However, despite the promise they hold and their significance within our economic framework, they struggle to access credit, which hinders their ability to navigate volatile market dynamics. According to a survey done by SIDBI, 67% of MSMEs in India were temporarily shut for three months or more in FY21 and over half of all MSMEs saw a decline of over 25% in revenues.
In such a scenario, NBFCs and especially digital lenders remain the go-to driver for new credit disbursals for the country’s underserved retail and MSME market. According to a report by PWC, the NBFC lending book has grown at nearly 18% driven by a deep understanding of target customer segments, use of technology advances, lean cost structures and differentiated business models to reach credit-starved segments. However, even as NBFCs play such an integral role in solving these issues, a lot of NBFCs are in a tight spot in terms of availability of capital. In order to cushion the impact of the pandemic on vulnerable sections of the society, the Reserve Bank of India (RBI) revised its 2018 framework for co-origination of loans into a more flexible framework of co-lending model (CLM) in 2020. This was done with the intention to enhance flow of credit to underserved sectors of the economy (especially MSMEs in smaller towns), by leveraging the lower cost of funds from banks and greater reach of NBFCs.
Co-Lending: A Symbiotic Relationship
Co-lending helps both banks and NBFCs collaborate and take advantage of their respective strengths to deliver a holistic experience that benefits all stakeholders in the value chain. From a customer standpoint, such arrangements improve access to capital and reduces the time taken for loan disbursal. Co-lending enables NBFCs to compete on the pricing front and banks get the benefit of the last mile reach, access to new product lines, speed of execution and strength in collections. This symbiosis is poised with massive opportunities with expectation of about Rs 300 billion to be disbursed by FY23 itself. Owing to the ubiquitousness of NBFCs in the country, this arrangement has led to an increase in first-time borrowers in India which has allowed for increased liquidity and credit penetration.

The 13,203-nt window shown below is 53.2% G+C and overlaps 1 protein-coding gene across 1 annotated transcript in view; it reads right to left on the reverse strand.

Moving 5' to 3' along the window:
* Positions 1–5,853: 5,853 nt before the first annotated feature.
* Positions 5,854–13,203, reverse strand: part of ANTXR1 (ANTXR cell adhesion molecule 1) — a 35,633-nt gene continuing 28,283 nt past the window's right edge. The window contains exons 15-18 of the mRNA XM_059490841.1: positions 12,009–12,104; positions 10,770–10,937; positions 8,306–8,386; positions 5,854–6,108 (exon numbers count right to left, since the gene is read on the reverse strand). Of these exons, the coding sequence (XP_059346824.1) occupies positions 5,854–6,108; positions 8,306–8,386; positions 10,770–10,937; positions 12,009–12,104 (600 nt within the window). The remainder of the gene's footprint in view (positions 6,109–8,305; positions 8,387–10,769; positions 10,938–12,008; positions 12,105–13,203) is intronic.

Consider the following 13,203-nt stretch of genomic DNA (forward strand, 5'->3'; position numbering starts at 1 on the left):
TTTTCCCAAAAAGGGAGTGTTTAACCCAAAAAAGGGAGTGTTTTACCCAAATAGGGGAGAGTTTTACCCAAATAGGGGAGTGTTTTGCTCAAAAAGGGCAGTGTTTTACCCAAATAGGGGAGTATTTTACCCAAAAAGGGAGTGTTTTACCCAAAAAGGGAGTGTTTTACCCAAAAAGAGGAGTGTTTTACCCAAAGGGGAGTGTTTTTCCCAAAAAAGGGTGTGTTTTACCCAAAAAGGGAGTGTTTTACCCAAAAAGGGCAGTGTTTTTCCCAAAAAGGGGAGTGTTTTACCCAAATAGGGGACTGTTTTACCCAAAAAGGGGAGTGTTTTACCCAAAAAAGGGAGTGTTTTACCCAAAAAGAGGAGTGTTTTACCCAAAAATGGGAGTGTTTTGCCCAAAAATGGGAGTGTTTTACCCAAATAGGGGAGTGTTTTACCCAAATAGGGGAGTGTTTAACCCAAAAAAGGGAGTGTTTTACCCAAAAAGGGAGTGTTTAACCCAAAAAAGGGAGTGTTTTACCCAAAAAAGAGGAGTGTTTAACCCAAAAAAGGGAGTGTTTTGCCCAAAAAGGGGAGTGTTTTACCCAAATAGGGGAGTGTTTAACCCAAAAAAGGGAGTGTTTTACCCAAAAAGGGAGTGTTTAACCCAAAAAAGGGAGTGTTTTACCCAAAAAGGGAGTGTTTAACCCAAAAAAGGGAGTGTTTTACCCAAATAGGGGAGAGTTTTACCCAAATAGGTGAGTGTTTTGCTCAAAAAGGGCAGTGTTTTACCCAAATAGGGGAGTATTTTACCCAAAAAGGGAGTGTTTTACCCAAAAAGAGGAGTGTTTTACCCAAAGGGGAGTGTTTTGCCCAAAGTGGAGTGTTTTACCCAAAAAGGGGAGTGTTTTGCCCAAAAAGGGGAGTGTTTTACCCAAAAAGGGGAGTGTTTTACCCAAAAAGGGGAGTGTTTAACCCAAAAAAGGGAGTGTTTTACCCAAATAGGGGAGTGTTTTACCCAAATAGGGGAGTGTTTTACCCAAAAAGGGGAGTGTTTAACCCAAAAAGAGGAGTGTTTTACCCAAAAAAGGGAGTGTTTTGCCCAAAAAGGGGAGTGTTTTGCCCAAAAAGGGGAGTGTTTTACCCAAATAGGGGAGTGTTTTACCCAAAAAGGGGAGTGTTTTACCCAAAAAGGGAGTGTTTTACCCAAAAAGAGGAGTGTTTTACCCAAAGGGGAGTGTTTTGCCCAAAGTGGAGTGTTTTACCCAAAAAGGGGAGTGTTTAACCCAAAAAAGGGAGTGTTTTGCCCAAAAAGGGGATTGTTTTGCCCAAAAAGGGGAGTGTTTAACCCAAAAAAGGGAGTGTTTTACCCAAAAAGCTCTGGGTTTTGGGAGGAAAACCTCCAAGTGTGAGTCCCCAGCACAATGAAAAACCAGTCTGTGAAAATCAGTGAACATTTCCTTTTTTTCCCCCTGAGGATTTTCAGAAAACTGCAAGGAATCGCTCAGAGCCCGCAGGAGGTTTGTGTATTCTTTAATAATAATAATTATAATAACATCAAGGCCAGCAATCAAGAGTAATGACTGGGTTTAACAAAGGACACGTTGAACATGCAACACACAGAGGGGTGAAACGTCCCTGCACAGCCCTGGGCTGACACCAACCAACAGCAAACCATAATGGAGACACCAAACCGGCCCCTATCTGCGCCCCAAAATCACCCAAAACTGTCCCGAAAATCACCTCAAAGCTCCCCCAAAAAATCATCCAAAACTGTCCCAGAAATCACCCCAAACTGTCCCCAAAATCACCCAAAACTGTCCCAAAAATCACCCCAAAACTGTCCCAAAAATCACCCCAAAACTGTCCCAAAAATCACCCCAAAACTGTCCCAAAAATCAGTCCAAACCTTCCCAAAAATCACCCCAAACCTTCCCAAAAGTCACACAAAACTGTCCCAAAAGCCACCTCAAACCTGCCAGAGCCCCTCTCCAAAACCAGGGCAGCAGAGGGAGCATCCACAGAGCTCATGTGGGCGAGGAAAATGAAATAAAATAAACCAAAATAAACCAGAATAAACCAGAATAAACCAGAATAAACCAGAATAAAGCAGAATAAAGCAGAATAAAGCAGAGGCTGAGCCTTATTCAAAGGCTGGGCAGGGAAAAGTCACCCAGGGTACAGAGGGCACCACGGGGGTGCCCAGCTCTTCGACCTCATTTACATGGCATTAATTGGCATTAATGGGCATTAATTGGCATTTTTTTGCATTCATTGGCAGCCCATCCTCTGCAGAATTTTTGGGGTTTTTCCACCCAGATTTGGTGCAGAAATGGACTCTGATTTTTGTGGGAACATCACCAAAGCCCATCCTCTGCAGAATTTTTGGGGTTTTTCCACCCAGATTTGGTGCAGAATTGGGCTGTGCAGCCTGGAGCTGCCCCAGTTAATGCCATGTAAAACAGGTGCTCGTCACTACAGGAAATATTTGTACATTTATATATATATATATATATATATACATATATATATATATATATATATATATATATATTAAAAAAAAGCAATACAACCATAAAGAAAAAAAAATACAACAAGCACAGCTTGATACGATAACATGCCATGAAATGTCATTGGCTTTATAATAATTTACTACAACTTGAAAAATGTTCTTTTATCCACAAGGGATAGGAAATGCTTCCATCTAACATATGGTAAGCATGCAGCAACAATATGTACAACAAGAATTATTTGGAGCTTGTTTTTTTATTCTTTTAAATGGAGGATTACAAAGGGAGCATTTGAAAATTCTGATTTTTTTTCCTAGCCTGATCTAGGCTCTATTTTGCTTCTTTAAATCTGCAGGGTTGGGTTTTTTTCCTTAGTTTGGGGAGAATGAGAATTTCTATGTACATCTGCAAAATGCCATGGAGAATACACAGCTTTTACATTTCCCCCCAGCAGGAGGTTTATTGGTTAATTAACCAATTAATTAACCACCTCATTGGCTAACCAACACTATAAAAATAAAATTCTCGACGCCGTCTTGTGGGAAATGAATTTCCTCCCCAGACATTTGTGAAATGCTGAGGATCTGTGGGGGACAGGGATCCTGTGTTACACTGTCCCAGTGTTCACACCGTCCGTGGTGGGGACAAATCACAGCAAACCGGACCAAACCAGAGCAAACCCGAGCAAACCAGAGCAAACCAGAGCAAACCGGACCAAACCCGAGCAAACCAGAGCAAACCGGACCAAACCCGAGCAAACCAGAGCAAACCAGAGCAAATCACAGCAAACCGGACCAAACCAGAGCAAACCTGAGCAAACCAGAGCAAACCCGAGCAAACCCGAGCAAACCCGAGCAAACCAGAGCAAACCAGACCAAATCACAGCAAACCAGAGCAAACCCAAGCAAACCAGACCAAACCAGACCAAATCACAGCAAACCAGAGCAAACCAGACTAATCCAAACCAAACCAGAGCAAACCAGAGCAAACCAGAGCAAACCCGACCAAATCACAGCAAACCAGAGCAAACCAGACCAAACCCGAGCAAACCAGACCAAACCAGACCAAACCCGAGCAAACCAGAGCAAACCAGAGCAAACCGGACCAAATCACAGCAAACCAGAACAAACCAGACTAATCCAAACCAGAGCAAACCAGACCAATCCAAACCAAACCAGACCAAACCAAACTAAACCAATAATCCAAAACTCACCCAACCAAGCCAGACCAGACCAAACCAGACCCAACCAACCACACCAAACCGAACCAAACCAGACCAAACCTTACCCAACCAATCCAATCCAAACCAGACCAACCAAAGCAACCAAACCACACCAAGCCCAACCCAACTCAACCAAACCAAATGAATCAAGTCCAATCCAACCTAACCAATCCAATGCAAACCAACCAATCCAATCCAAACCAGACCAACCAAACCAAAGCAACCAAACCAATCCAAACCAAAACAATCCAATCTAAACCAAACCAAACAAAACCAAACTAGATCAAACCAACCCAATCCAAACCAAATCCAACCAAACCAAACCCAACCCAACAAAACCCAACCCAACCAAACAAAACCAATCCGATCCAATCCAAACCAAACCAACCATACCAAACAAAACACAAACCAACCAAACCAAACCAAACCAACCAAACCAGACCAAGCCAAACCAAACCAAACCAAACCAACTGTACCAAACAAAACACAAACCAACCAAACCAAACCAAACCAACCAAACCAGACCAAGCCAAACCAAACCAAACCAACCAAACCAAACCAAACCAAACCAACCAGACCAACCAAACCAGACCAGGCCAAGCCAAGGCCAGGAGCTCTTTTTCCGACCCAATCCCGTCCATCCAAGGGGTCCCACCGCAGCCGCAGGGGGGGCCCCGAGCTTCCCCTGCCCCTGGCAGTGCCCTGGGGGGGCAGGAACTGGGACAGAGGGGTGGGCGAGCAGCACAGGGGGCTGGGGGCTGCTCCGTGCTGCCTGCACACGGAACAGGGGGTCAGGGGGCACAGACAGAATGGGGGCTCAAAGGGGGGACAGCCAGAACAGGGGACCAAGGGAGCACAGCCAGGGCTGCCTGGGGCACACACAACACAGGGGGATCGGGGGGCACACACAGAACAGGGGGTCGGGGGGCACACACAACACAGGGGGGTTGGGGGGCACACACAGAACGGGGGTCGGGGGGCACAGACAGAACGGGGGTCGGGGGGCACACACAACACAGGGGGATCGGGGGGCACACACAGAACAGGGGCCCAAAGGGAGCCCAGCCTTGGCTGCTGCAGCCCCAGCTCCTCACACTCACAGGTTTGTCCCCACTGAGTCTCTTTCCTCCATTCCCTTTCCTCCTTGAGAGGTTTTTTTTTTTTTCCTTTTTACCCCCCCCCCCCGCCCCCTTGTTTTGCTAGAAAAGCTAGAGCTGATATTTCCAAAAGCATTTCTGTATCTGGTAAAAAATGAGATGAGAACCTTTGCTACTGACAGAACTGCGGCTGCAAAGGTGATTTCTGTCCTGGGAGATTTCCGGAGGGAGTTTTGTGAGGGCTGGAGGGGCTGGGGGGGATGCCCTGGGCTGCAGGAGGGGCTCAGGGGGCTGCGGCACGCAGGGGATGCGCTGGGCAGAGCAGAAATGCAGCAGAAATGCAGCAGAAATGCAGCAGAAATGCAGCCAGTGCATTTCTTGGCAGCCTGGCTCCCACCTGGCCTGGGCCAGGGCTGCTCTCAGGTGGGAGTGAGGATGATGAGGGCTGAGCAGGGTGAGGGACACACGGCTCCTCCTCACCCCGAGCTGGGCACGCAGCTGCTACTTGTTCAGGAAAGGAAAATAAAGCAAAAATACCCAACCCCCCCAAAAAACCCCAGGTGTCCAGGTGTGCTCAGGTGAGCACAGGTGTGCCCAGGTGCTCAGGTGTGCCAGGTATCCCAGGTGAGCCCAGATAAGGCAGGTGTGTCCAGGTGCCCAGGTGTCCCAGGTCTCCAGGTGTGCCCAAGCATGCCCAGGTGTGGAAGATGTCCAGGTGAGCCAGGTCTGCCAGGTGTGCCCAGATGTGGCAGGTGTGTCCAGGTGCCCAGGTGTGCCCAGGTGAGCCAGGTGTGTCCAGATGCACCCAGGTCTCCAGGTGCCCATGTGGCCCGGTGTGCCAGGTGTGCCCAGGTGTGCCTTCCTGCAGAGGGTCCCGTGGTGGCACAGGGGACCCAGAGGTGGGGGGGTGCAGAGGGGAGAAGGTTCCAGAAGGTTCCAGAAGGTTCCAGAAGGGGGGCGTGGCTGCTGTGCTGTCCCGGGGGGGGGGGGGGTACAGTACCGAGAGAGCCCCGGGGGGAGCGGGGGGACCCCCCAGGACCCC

Even from a regulatory perspective, RBI has mandated all banks to lend a portion of their net bank credit (NBC) to some identified priority sectors in the economy. Co-lending arrangements allows for banks to easily fulfil sourcing requirements for such loans which in-turn benefits the economy in general.
While in theory this could turn out to be the veritable fillip that the underserved MSME credit segment requires, a large population of NBFCs i.e., digital lenders have been left in the shadows. A report by the McKinsey Global Institute previously estimated that digital finance would add $3.7trn to the GDP of emerging economies in the years leading up to 2025. However, most fintech lenders, given their lower vintage, are in the BBB rating group, and public sector banks are not co-lending with them. Interestingly, ratings should have little consideration in such direct on-book arrangements since the balance sheet of the NBFC does not intermediate these loans. Hence there would be merit in PSBs adopting a graded criteria and a first principles approach, especially given that the PSBs get to exercise granular policy control over these co-lending arrangements.
Moreover, the ecosystem-based approach, which is gaining momentum in the MSME lending space serves to mitigate risk and hence is posed to further enhance the credit flow into the MSME sector. Leveraging and encouraging digital financial literacy and digital lending is integral to ensuring that the flow of credit can be enjoyed by all regions and segments of the economy. As this model evolves in this economic environment, there is also a parallel need for robust regulatory guidelines for co-lending partnerships that are inclusive of digital lenders.
(The writer is CEO & Co-Founder, Indifi Technologies)